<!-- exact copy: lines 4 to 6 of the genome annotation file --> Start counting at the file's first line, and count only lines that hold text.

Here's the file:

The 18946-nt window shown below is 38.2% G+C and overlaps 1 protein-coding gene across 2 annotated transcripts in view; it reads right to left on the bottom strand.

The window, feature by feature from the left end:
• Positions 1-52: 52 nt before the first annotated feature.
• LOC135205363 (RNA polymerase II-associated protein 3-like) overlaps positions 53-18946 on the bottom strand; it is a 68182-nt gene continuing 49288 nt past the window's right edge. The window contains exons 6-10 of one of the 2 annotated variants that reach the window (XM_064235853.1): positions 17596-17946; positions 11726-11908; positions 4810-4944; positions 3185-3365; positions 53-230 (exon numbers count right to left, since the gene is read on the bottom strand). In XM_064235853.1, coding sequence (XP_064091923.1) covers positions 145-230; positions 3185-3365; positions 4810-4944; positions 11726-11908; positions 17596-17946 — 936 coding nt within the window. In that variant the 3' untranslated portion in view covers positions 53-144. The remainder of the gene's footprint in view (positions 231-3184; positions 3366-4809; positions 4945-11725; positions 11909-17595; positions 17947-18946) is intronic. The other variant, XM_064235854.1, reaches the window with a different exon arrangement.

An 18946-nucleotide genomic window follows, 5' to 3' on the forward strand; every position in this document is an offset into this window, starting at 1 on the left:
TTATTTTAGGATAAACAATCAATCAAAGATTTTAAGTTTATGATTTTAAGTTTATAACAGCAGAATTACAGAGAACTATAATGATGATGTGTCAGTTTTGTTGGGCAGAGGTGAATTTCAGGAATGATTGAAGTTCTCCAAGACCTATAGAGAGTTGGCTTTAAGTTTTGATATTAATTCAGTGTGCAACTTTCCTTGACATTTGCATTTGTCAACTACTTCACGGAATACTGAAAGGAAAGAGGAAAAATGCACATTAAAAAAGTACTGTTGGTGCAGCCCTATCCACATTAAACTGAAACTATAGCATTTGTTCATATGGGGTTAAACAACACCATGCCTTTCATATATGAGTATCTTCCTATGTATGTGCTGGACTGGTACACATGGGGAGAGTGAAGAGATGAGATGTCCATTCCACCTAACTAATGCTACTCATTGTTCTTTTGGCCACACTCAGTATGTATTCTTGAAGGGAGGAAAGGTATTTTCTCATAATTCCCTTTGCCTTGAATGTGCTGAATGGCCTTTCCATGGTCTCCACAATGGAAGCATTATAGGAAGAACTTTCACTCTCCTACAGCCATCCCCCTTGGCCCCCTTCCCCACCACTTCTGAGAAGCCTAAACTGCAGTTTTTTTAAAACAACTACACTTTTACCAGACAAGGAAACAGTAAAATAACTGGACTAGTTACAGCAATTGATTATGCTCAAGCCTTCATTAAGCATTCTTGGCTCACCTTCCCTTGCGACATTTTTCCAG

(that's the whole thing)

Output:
• LOC135205363 (RNA polymerase II-associated protein 3-like) overlaps positions 53-18946 on the bottom strand; it is a 68182-nt gene continuing 49288 nt past the window's right edge. The window contains exons 6-10 of one of the 2 annotated variants that reach the window (XM_064235853.1): positions 17596-17946; positions 11726-11908; positions 4810-4944; positions 3185-3365; positions 53-230 (exon numbers count right to left, since the gene is read on the bottom strand). In XM_064235853.1, coding sequence (XP_064091923.1) covers positions 145-230; positions 3185-3365; positions 4810-4944; positions 11726-11908; positions 17596-17946 — 936 coding nt within the window. In that variant the 3' untranslated portion in view covers positions 53-144. The remainder of the gene's footprint in view (positions 231-3184; positions 3366-4809; positions 4945-11725; positions 11909-17595; positions 17947-18946) is intronic. The other variant, XM_064235854.1, reaches the window with a different exon arrangement.

An 18946-nucleotide genomic window follows, 5' to 3' on the forward strand; every position in this document is an offset into this window, starting at 1 on the left:
TTATTTTAGGATAAACAATCAATCAAAGATTTTAAGTTTATGATTTTAAGTTTATAACAGCAGAATTACAGAGAACTATAATGATGATGTGTCAGTTTTGTTGGGCAGAGGTGAATTTCAGGAATGATTGAAGTTCTCCAAGACCTATAGAGAGTTGGCTTTAAGTTTTGATATTAATTCAGTGTGCAACTTTCCTTGACATTTGCATTTGTCAACTACTTCACGGAATACTGAAAGGAAAGAGGAAAAATGCACATTAAAAAAGTACTGTTGGTGCAGCCCTATCCACATTAAACTGAAACTATAGCATTTGTTCATATGGGGTTAAACAACACCATGCCTTTCATATATGAGTATCTTCCTATGTATGTGCTGGACTGGTACACATGGGGAGAGTGAAGAGATGAGATGTCCATTCCACCTAACTAATGCTACTCATTGTTCTTTTGGCCACACTCAGTATGTATTCTTGAAGGGAGGAAAGGTATTTTCTCATAATTCCCTTTGCCTTGAATGTGCTGAATGGCCTTTCCATGGTCTCCACAATGGAAGCATTATAGGAAGAACTTTCACTCTCCTACAGCCATCCCCCTTGGCCCCCTTCCCCACCACTTCTGAGAAGCCTAAACTGCAGTTTTTTTAAAACAACTACACTTTTACCAGACAAGGAAACAGTAAAATAACTGGACTAGTTACAGCAATTGATTATGCTCAAGCCTTCATTAAGCATTCTTGGCTCACCTTCCCTTGCGACATTTTTCCAG